We started right where we finished Episode 23 at the Weber River (flowing very high but no longer flooding), the boundary between Davis and Weber County. There we met with Geoff Ellis, a landscape architect and past executive director of Trails Foundation Northern Utah (TFNU, formerly Weber Pathways), the very successful trails non-profit organization that has guided the construction of dozens of miles of trails in this county. Currently, Geoff is working with TFNU as the project manager for extending the Weber River Parkway into this area. Lately he has been successful at securing funding from several sources to build a bridge over the river and complete the parkway as a gravel trail to the mouth of the canyon. He showed us another project they’ve been working on in this area known as Blackner’s Bend, where they have purchased 40 acres of undevelopable land between the river and the freeway, and have re-naturalized the stream channel to make it less channelized, prettier, more resilient to flooding, and much better habitat for native fish. Their work here is ongoing, but with the record high water we’ve had this spring, it was clear that it was achieving at least one of its purposes.

In Episode 23, I discussed the unique challenges of crossing Weber Canyon that led TFNU to route the trail down here to the river and through the cities. Geoff (who was heavily involved in this process) and I further discussed this as we climbed the connector trail from the town of Uintah up to South Weber on the bench. After crossing under the railroad tracks, much of this trail follows the original dugway along which the pioneer-era wagon road, then Highway 89, climbed the bench until the current highway was built in the 1950s. Even though it is sandwiched between two cities, it is surprisingly natural and pretty; TFNU did a great job with this trail. At the top, the trailhead is in the parking lot of Washington Heights Church, who has graciously allowed the trail to pass through their property.

From their, the stopgap connection continues along a paved tunnel under Highway 89, then follows Skyline Drive up into the foothills. TFNU has worked with South Ogden City to make this street more friendly to bikes and pedestrians. At least a few stretches now have dedicated bike lanes. This connection is a priority for TFNU not only for the BST, but also because it forms a leg of the Centennial Loop, a loop trail connecting the BST, the Ogden River Parkway, and the Weber River Parkway that was the driving vision for Weber Pathways in the early years, and is now mostly complete.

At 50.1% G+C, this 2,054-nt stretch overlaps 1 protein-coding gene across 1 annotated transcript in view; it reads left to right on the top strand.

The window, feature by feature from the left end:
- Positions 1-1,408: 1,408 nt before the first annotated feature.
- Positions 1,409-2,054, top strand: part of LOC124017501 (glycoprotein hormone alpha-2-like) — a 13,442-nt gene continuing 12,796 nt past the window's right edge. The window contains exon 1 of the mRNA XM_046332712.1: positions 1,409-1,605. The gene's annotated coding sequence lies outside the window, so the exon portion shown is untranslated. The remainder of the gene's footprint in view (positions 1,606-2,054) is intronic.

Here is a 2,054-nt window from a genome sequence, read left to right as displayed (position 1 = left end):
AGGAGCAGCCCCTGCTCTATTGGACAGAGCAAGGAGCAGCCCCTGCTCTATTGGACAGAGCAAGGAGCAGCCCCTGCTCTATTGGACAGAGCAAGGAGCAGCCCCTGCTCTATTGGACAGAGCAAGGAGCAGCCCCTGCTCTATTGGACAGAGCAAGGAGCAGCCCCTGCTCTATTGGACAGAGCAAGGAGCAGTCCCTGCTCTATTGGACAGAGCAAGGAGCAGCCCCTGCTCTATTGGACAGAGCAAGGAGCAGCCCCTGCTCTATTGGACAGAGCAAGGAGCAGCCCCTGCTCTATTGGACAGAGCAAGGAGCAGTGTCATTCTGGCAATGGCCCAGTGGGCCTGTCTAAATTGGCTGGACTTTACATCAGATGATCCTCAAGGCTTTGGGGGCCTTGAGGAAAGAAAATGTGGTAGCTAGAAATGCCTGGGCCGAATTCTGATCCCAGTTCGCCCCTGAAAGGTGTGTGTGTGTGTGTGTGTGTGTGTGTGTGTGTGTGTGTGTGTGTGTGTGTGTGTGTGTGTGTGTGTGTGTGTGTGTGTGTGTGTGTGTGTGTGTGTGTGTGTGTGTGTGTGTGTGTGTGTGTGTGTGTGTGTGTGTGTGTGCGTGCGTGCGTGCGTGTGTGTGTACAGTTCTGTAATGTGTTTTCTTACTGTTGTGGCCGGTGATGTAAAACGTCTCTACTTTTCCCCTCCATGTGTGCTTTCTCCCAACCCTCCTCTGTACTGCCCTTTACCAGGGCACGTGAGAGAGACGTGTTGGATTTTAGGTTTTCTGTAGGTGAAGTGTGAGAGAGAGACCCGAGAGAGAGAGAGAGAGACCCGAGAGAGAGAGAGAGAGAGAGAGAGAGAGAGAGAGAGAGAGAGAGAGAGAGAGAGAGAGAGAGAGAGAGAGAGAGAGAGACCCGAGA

The real BST starts again in Beus Canyon, climbing about 800 feet along (yet another) pretty creek. It was all downhill from there. Literally. From where we turned out of Beus Canyon (5,600ft elevation), we were almost always going downhill, to the Rainbow Gardens Trailhead 1,200 feet lower on the Ogden River. I’m glad we went north, and I feel for everyone who travels it going south. This trail passes through a mix of National Forest, city and private land, but it is consistently well-signed and well-built. A big surprise for me was that even though it was built in the early 2000s, none of it was old utility/firebreak road, like a lot of the BST from this era that we have traversed. Instead it was all singletrack, mostly conforming to modern trail standards. I was impressed. Deserving a shout-out is the TR Guest Ranch, who owns a large parcel in the middle of this segment, including the Waterfall Canyon Trail; they are a great example of not only allowing public access across their property, but making several trail improvements such as nice benches at viewpoints. They have also done a good job of hiding their commercial developments, such as zip lines and “via ferrata” climbing routes. Speaking of which, this stretch has a number of climbing and bouldering areas that you would never notice from the city below. And of course, several more pretty little creeks!

Another benefactor is Rainbow Gardens, who allows a trailhead on their property as well as much of the trail descending off the bench at the end of today’s travel. All in all, this was an amazing hike; if all of the BST can be brought up to these standards, we will have a wonderful treasure.